Drivers and limits of phenotypic responses in vulnerable seagrass populations: Zostera marina in the intertidal
|Author(s)||Boye Aurelien1, Gauthier Olivier1, 2, Becheler Ronan3, Le Garrec Vincent2, Hily Christian1, Maguer Marion2, Grall Jacques1, 2|
|Affiliation(s)||1 : Univ Brest, CNRS, IRD, Ifremer, LEMAR, F-29280 Plouzané, France
2 : Univ Brest, CNRS, IRD, OSU-IUEM, F-29280 Plouzané, France
3 : IFREMER, Centre de Bretagne, DYNECO LEBCO, 29280 Plouzané, France
|Source||Journal Of Ecology (0022-0477) (Wiley / Blackwell), 2022-01 , Vol. 110 , N. 1 , P. 144-161|
|WOS© Times Cited||3|
|Note||SPECIAL FEATURE: FUNCTIONAL TRAITS 2.0: THE POWER OF METABOLOMICS FOR PLANT ECOLOGY|
|Keyword(s)||aquatic plant ecology, clonality, cumulative stressors, eelgrass, foundation species, intraspecific variability, phenotypic traits, stress-gradient hypothesis|
Intertidal seagrass meadows are exposed to both marine and terrestrial environmental constraints. Seagrass vulnerability to climate changes in these highly dynamic and thermally stressful environments is concerning.
Using broad scale monitoring data covering contrasted intertidal environments, this study aims to provide a comprehensive view of the extent, drivers and potential limits of Zostera marina phenotypic responses. The links between phenotypic and reproductive strategies are also explored.
Across 500km of coastline, Z. marina exhibited extensive variations of density, morphology, above- and belowground biomass, and rates of clonality. Variance partitioning of phenotypic traits confirmed the strong link between intertidal seagrass populations and broad-scale climate variability. However, it also highlighted a non-negligeable role of local factors such as exposure regime, substrate and tidal cycles. In its response to the environment, Z. marina displayed a trade-off between the density and size of shoots, leading to two distinct phenotypic types: high densities and low above-to-belowground biomass ratios (Type 1) in response to both high hydrodynamic and temperature stress; and low densities, high aboveground biomass per shoot and developed leaves and sheaths (Type 2) in the most stable and less stressful intertidal environments. We argue that Type 1 maximizes self-facilitation whereas Type 2 minimizes intra-specific competition, and that their occurrence matches predictions from the stress-gradient hypothesis (SGH). Building on the SGH, we propose a generalized response of seagrass to environmental changes and discuss the role of light as a potential limiting resource for intertidal meadows.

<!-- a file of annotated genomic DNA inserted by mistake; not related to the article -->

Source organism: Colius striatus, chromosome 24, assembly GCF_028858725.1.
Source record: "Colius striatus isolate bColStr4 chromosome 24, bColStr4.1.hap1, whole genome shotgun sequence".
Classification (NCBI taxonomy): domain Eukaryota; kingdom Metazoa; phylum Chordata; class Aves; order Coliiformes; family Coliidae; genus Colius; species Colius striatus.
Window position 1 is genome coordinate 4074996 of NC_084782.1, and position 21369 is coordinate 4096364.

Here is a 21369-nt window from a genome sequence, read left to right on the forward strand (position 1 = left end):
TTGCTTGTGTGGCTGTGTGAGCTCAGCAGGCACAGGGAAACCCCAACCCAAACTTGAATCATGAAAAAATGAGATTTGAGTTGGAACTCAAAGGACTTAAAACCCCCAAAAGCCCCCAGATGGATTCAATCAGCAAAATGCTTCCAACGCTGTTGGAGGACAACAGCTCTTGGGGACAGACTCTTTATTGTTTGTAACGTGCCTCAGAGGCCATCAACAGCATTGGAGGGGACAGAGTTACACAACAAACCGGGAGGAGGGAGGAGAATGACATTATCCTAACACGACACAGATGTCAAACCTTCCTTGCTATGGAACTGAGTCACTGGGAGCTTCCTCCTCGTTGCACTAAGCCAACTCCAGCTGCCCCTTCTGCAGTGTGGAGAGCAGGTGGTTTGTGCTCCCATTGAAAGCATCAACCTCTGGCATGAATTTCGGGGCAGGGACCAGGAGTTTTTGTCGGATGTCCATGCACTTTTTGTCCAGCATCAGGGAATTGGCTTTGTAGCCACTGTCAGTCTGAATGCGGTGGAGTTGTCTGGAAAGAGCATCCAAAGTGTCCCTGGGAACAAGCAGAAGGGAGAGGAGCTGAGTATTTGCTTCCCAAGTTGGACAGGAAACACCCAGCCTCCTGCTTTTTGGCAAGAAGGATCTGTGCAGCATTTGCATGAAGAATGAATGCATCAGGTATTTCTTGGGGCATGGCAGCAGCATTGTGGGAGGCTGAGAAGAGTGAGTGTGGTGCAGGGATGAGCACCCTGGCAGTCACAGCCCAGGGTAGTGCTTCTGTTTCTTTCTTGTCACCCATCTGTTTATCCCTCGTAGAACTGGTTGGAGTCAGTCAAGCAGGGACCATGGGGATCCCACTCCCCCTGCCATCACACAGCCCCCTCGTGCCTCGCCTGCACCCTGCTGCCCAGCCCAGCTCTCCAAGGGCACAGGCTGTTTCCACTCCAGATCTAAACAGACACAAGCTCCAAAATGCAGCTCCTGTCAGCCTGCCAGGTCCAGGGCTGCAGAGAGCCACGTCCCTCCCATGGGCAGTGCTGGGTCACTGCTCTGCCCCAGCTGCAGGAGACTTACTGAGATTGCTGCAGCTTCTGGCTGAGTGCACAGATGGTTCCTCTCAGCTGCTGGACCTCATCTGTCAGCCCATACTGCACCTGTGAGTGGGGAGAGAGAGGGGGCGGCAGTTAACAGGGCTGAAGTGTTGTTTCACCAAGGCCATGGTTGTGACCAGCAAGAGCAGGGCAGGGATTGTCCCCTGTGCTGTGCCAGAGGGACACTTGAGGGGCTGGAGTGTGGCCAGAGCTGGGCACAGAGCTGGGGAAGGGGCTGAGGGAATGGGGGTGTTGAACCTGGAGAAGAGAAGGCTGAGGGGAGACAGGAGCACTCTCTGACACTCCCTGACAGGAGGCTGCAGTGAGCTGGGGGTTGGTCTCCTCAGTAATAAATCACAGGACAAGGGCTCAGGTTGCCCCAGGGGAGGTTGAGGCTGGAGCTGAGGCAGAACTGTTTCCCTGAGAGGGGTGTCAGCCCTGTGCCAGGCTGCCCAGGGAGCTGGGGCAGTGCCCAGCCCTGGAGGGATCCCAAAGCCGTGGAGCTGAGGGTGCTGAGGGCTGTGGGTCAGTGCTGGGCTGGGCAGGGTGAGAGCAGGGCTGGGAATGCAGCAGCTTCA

Synthesis – Here, we show how the SGH can explain seagrass phenotypic responses, drawing on previous experimental results to provide relevant predictions across different stress gradients. We also show that Zostera marina responds to strong hydrodynamics and thermal constraints, both likely to increase in the intertidal with climate changes, with a facilitation-maximizing phenotypic type (Type 1). This strategy appears incompatible with the competition-minimizing Type 2 found when seagrass face resource limitation, such as light limitation induced by water quality degradation. This potential limit to the resilience of intertidal seagrass populations in the face of cumulative stressors raises concern about their vulnerability regarding future climate scenarios.